Lost Your Septic Tank? Here's How to Find It

by Michael Franco
Critical case for a septic sewer line repair. Technician notes: exterior backup in main. Opened outside cleanout, snaked to 55' with multiple cutters, could to advance, pulled back clay. Tracked, marked, photos taken. Could not clear.

Septic tanks are an important part of a home's plumbing system, responsible for holding and processing wastewater before it is released into the environment.

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While these tanks are typically installed underground and out of sight, they still require regular maintenance and upkeep to ensure they are functioning properly. And to do that, you’ll need to be able to tell the inspection or pumping professionals where to find your tank.

6 Ways to Find Your Septic Tank

If you’re a homeowner and need to find your septic tank, here are a few different methods you can try:

Consult Your Records

If you are unsure of the location of your septic tank, one of the first things you should do is consult your records. These records may include information about the location of the tank, as well as any maintenance or repair records that may provide clues about where it is located. You may also be able to find information about your septic tank by contacting the local health department or environmental services department in your area.

If your septic system isn't indicated on the plans, you can still get a general idea of where it is by following your main waste line out of the house. Do this by looking for the large drainpipe in your basement or crawl space and then follow it outside. Because these pipes usually run straight, your septic tank should lie somewhere along this line.

Look For Clues

In some cases, you may be able to locate your septic tank simply by looking for a visual clue. Septic tanks are typically buried in the ground, but they are often marked with a visible indicator such as a manhole cover, vent pipe or inspection port. These indicators are usually located near the tank and can be easily spotted if you know what you're looking for. Look for any pipes or vents protruding from the ground, or any unexplained depressions or mounds in your yard.

Also, if you notice that a particular area of your yard has extra-green or extra-high grass, that could mean that it is getting extra fertilizer from your septic field. This really shouldn’t be the case with a properly operating system, but it can offer a clue as to where your tank might be located. Alternatively, if there is an area of your yard where it is difficult to grow trees or shrubs, this could be an indication of your tank's location, as plants with deep roots won't be able to take hold if they are hitting the tank or its lid.

Use a Metal Detector

If you are having difficulty finding your septic tank by sight, you may want to try using a metal detector. Metal detectors can help you locate the metal lid or other metal components of the septic tank buried underground. This method may be particularly useful if your septic tank is located in a heavily vegetated or densely wooded area where visual cues are hard to come by.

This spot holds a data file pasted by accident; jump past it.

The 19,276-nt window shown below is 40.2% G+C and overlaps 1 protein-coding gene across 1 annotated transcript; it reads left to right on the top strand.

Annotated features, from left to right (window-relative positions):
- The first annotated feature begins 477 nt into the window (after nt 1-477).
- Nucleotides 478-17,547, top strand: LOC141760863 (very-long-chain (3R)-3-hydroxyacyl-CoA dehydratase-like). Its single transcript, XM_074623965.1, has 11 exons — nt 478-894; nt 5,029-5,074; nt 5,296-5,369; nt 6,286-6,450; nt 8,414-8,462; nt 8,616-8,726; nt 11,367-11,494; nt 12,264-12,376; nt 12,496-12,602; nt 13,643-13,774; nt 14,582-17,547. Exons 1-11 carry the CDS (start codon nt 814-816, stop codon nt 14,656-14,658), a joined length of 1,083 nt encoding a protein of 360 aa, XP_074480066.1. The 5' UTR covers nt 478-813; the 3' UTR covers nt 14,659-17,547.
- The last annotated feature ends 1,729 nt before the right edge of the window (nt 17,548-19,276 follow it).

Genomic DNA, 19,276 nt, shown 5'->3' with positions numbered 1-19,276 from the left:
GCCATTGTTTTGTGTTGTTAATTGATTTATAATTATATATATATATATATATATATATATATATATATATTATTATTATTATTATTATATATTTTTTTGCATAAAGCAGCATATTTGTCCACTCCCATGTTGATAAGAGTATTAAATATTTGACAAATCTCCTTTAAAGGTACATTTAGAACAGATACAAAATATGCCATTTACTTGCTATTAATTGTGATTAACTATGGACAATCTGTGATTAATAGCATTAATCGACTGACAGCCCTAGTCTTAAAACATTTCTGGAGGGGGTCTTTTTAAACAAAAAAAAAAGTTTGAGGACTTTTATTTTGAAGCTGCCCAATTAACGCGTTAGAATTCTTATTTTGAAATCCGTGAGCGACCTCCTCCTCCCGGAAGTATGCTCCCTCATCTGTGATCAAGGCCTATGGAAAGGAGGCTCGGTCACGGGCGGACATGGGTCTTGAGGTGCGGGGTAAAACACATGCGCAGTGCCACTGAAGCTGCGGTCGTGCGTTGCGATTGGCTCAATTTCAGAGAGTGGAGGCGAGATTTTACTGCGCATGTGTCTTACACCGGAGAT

Use A Probe

If your yard isn't too big, or you have a general sense of where your septic tank should be, you can use a metal probe to try to find it. This is nothing more than a long, thin, metal rod that you jab into the ground at regular intervals. When the rod hits something solid, you can poke a few more areas nearby to make sure you've found your tank and not a rock. It's a bit like playing a game of Battleship, but it can be an effective solution. Your probe should be at least 4 feet long.

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Hire a Professional

If all else fails, or if you are unable to locate your septic tank on your own, it may be time to call in a professional. A septic tank professional can help you locate your tank using specialized tools and techniques, such as ground-penetrating radar, or by inspecting the interior of your home's plumbing system.

Pros also have sensors that can be simply flushed down your toilet. Once they work through your pipes and get deposited in the septic tank, a special electronic locating tool can find them–and your tank.

While this option may be more expensive than other methods, it can save you time and frustration in the long run.

Check Your Plumbing Plans

Finally, if you are building a new home or are planning to add an addition to your existing home, it's a good time to check your plumbing plans. Your building plans should include information about the location of your septic tank, as well as any other plumbing fixtures or pipes that are connected to it. If you don't see the tank located on the plans, this is a good time to put the work in to find it.

Locating your septic tank is an important part of maintaining your home's plumbing system. While it can be a challenging task, there are more than a few different methods you can try to help you find it. Once you have located your tank, be sure to keep up with regular maintenance and inspections to ensure that it is functioning properly and to avoid any costly repairs or environmental hazards.

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